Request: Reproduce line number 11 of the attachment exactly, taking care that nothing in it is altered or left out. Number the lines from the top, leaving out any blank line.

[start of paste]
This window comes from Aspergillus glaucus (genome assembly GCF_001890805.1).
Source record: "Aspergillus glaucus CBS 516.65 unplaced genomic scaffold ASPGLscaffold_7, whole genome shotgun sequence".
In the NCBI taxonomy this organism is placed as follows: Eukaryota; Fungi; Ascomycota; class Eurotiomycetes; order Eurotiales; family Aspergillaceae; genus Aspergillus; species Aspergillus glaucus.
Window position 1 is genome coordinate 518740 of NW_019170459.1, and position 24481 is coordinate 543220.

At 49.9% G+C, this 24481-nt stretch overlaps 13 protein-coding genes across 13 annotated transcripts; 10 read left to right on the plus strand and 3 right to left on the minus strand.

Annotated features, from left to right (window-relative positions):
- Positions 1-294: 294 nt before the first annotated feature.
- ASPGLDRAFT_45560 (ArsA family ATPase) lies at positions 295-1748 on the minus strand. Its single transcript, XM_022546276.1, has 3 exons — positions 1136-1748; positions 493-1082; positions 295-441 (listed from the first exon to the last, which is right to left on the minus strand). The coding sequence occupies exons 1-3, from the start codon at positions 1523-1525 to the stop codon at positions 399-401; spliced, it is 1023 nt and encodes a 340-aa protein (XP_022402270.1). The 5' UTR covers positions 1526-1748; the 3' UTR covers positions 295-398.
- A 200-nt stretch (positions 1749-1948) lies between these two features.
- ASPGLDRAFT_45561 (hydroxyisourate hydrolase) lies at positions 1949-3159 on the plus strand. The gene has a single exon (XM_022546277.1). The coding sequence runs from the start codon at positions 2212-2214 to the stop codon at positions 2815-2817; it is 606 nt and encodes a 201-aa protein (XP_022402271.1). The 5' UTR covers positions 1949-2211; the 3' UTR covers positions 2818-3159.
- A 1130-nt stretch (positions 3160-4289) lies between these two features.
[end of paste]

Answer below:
- A 1130-nt stretch (positions 3160-4289) lies between these two features.